Creator and Creation (third edition)

Book cover
Mary O. Daly
Ye Hedge School
Number of pages: 
106 pages
Grade / Age level: 

This readable volume is a great resource on issues of creation and evolution in light of Church teaching. I really appreciated the depth that Mrs. Daly brings to this topic in viewing it from many angles, all the while using our God-given reason in the light of His revealed Truth as evidenced in scripture, the Catechism, and other Church documents. She manages to avoid both of the usual extremes of biblical literalism and scientific absolutism (evolutionism).

This quote from the book explains its value very well:

Far too many discussions of creationism are scientifically too naive to help our children coordinate their education in the Faith with their education in other feidls which also approach truth, and if our children are confused about the relationship between science and faith, they may lose their faith just because they become convinced that the planets or the stars are old. This is such a simple matter; it should not be an issue that threatens faith.

The four classes of issues the book addresses are: doctrinal (Church teaching), scriptural, scientific, and philosophical. The section on doctrinal issues covers what the Church has officially taught on this subject, revelation, and the unity of Truth. Scriptural issues include the meaning of the first Genesis creation account and the story of Noah. The portion on scientific issues provides the evidence for an old universe and an old earth, as well as two sections I found especially informative: "Famous Battles: Christianity wins," and "Replies to Creationists." Philosophical issues addressed include epistemology, the nature of physical science, evolution-ism, and the question of authority in the church. Finally, the book includes an index, an annotated bibliography and the text of Pope John Paul II's message on evolution to the Pontifical Academy of Sciences.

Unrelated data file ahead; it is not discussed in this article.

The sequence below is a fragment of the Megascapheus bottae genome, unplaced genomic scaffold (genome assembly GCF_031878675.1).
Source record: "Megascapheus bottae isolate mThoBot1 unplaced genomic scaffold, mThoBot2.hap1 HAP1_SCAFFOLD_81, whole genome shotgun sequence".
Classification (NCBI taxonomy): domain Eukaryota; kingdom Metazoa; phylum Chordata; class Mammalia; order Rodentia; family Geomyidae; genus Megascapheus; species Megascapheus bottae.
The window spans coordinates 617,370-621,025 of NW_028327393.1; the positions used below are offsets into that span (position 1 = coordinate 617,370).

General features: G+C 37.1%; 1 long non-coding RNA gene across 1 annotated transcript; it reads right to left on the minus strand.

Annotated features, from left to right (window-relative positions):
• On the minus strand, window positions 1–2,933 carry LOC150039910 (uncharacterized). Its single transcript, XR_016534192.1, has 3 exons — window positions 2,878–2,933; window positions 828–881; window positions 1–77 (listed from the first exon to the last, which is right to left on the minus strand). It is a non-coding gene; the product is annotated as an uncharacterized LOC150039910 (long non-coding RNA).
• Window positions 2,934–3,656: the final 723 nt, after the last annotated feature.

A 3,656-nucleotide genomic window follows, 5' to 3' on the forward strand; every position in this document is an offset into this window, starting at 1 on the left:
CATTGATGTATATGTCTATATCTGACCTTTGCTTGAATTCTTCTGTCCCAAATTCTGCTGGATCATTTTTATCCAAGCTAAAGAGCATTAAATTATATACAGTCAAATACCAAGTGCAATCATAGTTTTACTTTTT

The author addresses her subject with wit and humor, lightening and enlivening a topic which sometimes threatens to turn heavy and dull. Even more, she invites the reader to apply reason rather than emotion to the subject. While I don't agree with everything she says, I think this is an excellent resource; highly recommended.

Additional notes: 

Nihil Obstat, Imprimatur

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